Tig Welding

TIG stands for Tungsten Inert Gas while GTAW stands for Gas Tungsten Arc Welding, both acronyms refer to the same welding process which uses a non-consumable electrode to create an electric arc to melt materials, while and inert "covergas," generally argon or helium, protects the weld area from oxidization. When the area is melted, material is replaced by a "filler" material identical to the base metal creating the weld. Tig welding is a very versatile process and can be applied to a broad range of materials. While stainless steel and aluminum are the primary metals for the process a welder can also use it on any grade of steel, magnesium, or copper.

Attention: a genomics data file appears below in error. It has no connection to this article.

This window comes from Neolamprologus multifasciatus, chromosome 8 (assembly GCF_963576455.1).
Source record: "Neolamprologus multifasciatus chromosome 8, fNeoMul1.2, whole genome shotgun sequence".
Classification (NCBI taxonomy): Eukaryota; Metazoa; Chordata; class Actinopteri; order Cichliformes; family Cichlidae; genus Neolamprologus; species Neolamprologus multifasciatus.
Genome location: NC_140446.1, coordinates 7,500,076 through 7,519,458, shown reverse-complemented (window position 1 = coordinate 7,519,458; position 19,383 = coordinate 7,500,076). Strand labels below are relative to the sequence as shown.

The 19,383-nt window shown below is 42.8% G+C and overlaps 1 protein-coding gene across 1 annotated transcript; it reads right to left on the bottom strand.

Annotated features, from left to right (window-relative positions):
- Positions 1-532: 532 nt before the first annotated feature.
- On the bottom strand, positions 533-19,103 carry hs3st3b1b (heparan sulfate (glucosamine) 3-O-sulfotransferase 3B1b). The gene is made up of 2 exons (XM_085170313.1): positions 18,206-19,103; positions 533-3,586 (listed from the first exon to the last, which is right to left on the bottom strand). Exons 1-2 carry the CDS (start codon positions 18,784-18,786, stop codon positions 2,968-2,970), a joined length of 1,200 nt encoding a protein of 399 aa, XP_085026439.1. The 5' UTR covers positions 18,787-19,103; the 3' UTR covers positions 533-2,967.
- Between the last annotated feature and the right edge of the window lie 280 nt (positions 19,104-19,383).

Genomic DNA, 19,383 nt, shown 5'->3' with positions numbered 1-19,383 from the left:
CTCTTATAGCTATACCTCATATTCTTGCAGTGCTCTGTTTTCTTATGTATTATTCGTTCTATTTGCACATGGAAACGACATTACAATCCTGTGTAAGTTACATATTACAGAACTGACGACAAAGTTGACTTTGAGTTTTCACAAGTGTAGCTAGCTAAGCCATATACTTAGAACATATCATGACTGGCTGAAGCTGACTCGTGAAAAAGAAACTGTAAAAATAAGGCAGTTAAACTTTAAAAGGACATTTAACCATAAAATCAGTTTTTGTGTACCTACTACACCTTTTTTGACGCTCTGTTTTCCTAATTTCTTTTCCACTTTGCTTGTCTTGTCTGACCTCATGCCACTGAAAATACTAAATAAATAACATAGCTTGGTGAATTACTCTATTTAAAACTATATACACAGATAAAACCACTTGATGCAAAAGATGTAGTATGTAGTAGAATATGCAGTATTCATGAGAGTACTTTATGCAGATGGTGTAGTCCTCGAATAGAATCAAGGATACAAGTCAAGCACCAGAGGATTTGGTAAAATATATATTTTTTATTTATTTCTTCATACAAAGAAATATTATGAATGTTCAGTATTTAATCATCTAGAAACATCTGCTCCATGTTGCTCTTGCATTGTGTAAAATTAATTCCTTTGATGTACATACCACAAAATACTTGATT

We use TIG welding a lot more than many other companies because we appriciate clean quality work, which combines asthetics and practicality. However we don't just lay down flat clean beads for looks, we regularly use the process to blend stainless steel joints making them look like one solid peice of metal, because done properly after being welded and blended, the workpeice becomes one seemless item.
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GTAW is also our go to method for welding alumnium. Aluminum is considered by many a difficult material to weld because of it's relatively low melting point and exascerbated qualities, while steel is far more forgiving. Aluminum is a common material used for a wide range of everyday purposes like trailers, boats, frames, piers, boat launches, the list can go on and on. To best combine aluminum a TIG welder must diligently clean his work piece because although its very difficult to tell aluminum DOES oxidize, and this thin layer of aluminum oxide has a significantly higher melting point making it more difficult to weld properly.